by Kristina Cowan

“Wow, that was fun!” my sixth-grader says as he darts from the halls of Naperville Christian Academy and bounds my car.

“What was fun?” I ask. I assume he’s referring to an exchange with his friends.

“The school day, Mom. It was great. A lot of fun.”

Middle school is many things. When I consider my journey through it, fun ranks low on the list of descriptors. But my son and his third-grade sister are in a school far different from those I knew in my K-12 years. Since kindergarten, they’ve been classical-Christian students. A hallmark of the classical-Christian journey is that learning is fun. It’s also challenging, engaging, and enlightening.

We transferred to NCA this year, after six years at another classical-Christian school. Change under any circumstances is a challenge. We recognized that it was God’s will for us to leap ahead in faith in the middle of the pandemic. That didn’t make it less daunting. But as only the Lord can do, he stitched our worries into the seamless fabric of His good will. Our first year has been remarkable: The school’s warm embrace not just of my children, but of my husband and me, has been an anchor and a source of hope.

The twin pillars we’ve come to know and love at NCA are the faculty and the curriculum. Each of my children’s teachers raises the bar, summoning them to the highest points of discovery. At these pinnacles, children do their best. The teachers encourage them to delve deeper and revel in what they’re learning. In the process, my kids are ever growing into who they’re meant to be in Christ. An education that grants you the freedom to grow and learn in Christ, the origin of all knowledge and wisdom—is anything better? NCA teachers have a matchless ability to accomplish this feat while they demonstrate what it means to be kind, dedicated to the truth, and selfless.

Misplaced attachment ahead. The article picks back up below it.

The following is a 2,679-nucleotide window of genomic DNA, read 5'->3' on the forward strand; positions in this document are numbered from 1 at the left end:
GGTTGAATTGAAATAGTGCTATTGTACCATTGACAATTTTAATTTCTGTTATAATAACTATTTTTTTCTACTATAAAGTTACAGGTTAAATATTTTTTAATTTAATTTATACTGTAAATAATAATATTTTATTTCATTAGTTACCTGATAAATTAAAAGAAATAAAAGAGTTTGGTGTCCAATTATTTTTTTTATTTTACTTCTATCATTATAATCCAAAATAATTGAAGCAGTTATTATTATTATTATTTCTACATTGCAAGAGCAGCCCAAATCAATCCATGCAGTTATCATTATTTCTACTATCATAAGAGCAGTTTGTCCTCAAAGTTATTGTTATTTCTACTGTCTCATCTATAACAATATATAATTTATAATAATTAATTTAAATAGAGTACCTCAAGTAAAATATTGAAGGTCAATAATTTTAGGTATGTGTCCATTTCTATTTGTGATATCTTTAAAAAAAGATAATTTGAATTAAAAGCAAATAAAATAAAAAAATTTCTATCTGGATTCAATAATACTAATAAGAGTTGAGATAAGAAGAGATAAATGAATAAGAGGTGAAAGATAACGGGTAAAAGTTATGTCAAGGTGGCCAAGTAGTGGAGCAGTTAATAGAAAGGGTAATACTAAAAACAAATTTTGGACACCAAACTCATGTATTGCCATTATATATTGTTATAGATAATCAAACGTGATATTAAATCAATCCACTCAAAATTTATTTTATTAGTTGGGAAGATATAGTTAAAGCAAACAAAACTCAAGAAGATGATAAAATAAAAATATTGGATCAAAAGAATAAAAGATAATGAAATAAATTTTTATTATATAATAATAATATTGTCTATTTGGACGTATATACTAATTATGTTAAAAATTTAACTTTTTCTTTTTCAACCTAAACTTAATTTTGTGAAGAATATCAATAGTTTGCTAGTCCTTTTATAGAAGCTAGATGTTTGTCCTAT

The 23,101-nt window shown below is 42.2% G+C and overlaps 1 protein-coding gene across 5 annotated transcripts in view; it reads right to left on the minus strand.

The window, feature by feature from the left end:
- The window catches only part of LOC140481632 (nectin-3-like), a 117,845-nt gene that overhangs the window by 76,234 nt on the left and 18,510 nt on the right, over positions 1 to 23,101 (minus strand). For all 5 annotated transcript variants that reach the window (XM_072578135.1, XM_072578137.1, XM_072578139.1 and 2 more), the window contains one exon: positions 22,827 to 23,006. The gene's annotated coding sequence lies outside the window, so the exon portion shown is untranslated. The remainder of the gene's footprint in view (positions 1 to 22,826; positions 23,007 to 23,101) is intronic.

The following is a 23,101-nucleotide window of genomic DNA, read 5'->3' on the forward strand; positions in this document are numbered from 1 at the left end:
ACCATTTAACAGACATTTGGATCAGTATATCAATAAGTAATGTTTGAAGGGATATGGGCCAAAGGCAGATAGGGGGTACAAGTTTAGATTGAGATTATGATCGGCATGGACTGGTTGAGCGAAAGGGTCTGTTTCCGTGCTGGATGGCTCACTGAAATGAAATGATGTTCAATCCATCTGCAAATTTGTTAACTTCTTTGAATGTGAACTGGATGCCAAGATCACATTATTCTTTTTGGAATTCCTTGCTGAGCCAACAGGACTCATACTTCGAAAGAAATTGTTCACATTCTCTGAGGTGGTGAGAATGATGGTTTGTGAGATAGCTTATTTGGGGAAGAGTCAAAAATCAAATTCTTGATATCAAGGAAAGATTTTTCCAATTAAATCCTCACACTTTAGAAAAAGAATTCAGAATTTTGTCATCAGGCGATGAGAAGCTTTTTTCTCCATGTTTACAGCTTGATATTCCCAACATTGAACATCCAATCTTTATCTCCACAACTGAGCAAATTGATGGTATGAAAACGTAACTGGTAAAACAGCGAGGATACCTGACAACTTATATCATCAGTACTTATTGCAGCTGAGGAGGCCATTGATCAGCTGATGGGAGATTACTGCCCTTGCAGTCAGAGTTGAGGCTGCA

The curriculum, rooted in the trivium of grammar, logic, and rhetoric, grants children the firmest possible academic footing. From Latin to history to math, the building blocks of their knowledge will be unshakable. It’s a joy to watch the process bear fruit. It’s on clear display, especially in my sixth-grader. He has begun to harness the power of everything he learned in grammar school, hitch it to the vehicle of logic, and craft logical arguments when he speaks and writes.

Thanks to their time at NCA, once my children reach adulthood, they’ll be equipped to do far more than survive in our increasingly secular and shallow culture. Ideally, God’s armor will be as much with them as the color of their eyes. It will guard and guide them as they help point our nation back to God, and serve as the hands and feet of Christ. I can think of nothing more important.

An Unwavering Commitment to Virtue and Character

Like a brilliant gem, the multi-faceted nature of a classical-Christian education (CCE) snags the eye. You can’t look away. Once you’ve watched your children experience it for any length of time, your heart and mind are hooked. Among its hallmarks, a dedication to virtue stands out.

The leading definition for virtue is “moral excellence; goodness; righteousness.” NCA’s teachers excel at shepherding students along the path of virtue. That means—to borrow an adage from fiction-writing—showing and telling. Teachers’ actions show what it means to live out virtues like courage, honesty, and kindness: how they conduct class, communicate with students, and through assignments, especially in literature. Their words often tell about such virtues, in class discussions and one-on-one time with students.